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Million-Dollar New Ford F-150 Theft Ring Sold Stolen Trucks to Innocent Buyers

Blank vehicle titles were stolen from Georgia in 2007, which helped the thieves legally title the trucks.

byNico DeMattia|
Ford News photo


Customers, car dealerships, and title companies in Arizona are all fighting a similar fight, after 14 Ford F-150s were stolen from holding lots in Detroit and sold with fraudulent paperwork. According to the Detroit Free Press, Ford was slow to report the trucks as stolen, which is allegedly what allowed the thieves to legally get them into circulation and it's hurting everyone involved in the buying process.

Police reports suggest that the 2023 F-150s, which were kept in various holding lots throughout metro Detroit, were left unlocked, with their keys inside, and without any surveillance cameras. The trucks were then driven to Arizona, where they were legally titled and registered, thanks to a stack of blank motor vehicle titles stolen in Georgia in 2007. Thieves used the blank titles to create perfectly legal looking paperwork for the stolen trucks, had them titled at different title companies, and then sold them to dealerships.

How were they able to legally title stolen trucks, even with official blank documents? Wouldn't the VINs come up stolen? Ford didn't report the stolen trucks right away—it allegedly took weeks, sometimes months before the they were reported to authorities—so they were already titled, sold, and in the hands of unsuspecting owners before police were made aware. However, once Ford alerted police, they were able to track the VINs to dealerships and customers. Unfortunately, that's where problems began for dealerships and customers.

Cascio Motors in Scottsdale, Arizona is one of the dealers that was raided by police on December 23, 2022, who were looking for four stolen trucks. According to co-owner Addison Brown, Cascio motors paid an average of $65,000 for each truck, completely unaware they were stolen. Those trucks were then seized and impounded, leaving Brown and Cascio Motors to foot the bill.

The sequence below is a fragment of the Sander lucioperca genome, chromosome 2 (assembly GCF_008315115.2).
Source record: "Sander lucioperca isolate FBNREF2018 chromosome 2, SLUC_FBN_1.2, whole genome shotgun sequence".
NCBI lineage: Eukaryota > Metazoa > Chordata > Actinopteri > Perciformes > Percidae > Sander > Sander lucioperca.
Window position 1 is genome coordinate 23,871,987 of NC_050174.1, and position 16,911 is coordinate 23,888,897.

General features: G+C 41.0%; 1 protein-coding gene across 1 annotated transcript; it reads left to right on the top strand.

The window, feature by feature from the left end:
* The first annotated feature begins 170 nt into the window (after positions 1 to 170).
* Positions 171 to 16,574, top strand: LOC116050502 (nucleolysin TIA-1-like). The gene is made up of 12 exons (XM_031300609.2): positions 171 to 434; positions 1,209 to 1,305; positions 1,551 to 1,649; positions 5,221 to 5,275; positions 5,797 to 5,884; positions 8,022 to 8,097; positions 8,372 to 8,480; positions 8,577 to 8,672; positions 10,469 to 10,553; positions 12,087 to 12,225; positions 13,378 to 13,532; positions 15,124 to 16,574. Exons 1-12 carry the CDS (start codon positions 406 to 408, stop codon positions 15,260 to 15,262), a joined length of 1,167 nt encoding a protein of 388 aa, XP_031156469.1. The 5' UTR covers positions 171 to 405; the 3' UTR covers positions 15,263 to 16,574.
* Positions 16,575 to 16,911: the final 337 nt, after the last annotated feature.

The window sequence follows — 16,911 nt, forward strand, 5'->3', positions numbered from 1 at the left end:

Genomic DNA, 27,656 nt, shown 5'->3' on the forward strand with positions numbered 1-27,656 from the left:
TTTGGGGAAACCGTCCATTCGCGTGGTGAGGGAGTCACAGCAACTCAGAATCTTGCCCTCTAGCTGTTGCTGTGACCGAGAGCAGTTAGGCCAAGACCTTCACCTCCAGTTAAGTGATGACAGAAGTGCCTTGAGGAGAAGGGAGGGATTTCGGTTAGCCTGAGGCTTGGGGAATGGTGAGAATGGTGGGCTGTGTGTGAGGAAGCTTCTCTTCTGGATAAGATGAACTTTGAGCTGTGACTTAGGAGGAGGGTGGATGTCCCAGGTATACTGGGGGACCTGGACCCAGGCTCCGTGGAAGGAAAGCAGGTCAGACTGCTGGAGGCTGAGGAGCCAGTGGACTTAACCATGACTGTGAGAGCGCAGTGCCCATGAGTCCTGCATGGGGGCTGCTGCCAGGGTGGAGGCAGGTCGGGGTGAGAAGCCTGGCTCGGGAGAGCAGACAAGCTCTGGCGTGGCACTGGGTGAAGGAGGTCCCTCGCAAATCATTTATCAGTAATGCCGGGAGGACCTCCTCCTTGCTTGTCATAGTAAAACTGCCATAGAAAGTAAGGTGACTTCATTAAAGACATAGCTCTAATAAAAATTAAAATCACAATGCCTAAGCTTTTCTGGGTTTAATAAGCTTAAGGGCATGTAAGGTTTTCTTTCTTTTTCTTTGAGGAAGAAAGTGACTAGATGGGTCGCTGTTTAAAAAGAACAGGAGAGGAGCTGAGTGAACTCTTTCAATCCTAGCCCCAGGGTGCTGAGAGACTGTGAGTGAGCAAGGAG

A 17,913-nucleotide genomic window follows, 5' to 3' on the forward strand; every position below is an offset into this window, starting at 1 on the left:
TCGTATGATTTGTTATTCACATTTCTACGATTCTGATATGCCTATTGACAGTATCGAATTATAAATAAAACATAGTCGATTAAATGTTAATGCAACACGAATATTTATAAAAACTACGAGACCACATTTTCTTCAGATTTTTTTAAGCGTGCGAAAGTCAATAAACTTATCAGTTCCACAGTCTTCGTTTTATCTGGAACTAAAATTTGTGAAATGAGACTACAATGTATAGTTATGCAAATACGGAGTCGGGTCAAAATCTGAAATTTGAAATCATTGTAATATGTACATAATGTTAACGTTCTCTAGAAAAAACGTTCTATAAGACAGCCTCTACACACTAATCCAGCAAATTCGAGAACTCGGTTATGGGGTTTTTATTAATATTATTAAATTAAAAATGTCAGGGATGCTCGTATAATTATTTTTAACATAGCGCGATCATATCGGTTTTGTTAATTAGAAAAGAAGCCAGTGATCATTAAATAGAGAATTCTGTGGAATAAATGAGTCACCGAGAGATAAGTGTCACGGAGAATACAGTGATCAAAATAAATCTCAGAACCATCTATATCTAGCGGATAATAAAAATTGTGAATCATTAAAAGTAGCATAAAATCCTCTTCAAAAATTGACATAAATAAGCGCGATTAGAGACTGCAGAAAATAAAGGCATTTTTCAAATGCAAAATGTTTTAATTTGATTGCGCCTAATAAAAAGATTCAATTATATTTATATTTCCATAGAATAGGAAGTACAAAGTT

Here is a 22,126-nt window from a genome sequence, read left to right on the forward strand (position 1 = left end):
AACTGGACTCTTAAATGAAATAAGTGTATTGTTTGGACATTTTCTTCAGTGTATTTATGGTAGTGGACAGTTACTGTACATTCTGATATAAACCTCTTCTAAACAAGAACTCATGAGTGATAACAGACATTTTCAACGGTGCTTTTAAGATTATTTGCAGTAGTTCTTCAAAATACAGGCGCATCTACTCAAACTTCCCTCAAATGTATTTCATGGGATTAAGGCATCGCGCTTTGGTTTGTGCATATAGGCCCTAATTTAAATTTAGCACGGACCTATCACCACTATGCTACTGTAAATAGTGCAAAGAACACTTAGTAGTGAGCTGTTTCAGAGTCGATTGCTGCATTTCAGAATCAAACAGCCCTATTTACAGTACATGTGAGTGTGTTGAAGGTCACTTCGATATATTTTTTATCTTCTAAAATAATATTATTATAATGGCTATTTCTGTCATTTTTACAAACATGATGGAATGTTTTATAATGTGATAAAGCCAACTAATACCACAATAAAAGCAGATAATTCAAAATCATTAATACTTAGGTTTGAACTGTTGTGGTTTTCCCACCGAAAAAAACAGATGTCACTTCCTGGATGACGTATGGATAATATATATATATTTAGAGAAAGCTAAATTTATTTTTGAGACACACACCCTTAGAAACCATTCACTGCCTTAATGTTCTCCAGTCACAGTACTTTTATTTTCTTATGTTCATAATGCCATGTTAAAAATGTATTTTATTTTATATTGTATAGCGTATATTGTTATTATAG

"I'm out $300,000 and my trucks have been impounded. When you read through the police reports, you can see that this case was worked backwards. Ford did not initially report trucks stolen. And when people ask questions, Ford is nonresponsive," she told Freep.

However, it isn't only the police that are going after dealerships and title agencies for these stolen trucks. One dealership in Arizona is suing Prompt Titles & Registrations in Phoenix, claiming that it bought a stolen truck based on a false title. However, the truck didn't come up stolen when the title agency entered its VIN into the system, as Ford hadn't reported it as stolen yet. Since then, Michael Lorette, owner of Prompt Titles, has told his staff not to give out titles for any 2022-2023 Ford F-150s.

It's unclear how thieves were able to drive these trucks nearly 2,000 miles, get them titled, and sell them before they were reported stolen. While Freep reports that the trucks were left unsecured and unattended, Ford claims otherwise.

Ford representative Ian Thibodeau told The Drive: "The assertion being related by the Free Press makes no sense: that Ford is somehow accountable when criminals sell stolen goods, evidently with fraudulent titles, to car dealers and customers. Product theft is a sad reality for all manufacturers, including every carmaker, and retailers. When we become aware of robberies, we promptly report the losses to law enforcement agencies. In fact, along with unsuspecting people who purchase these vehicles, Ford and other companies are victims here."

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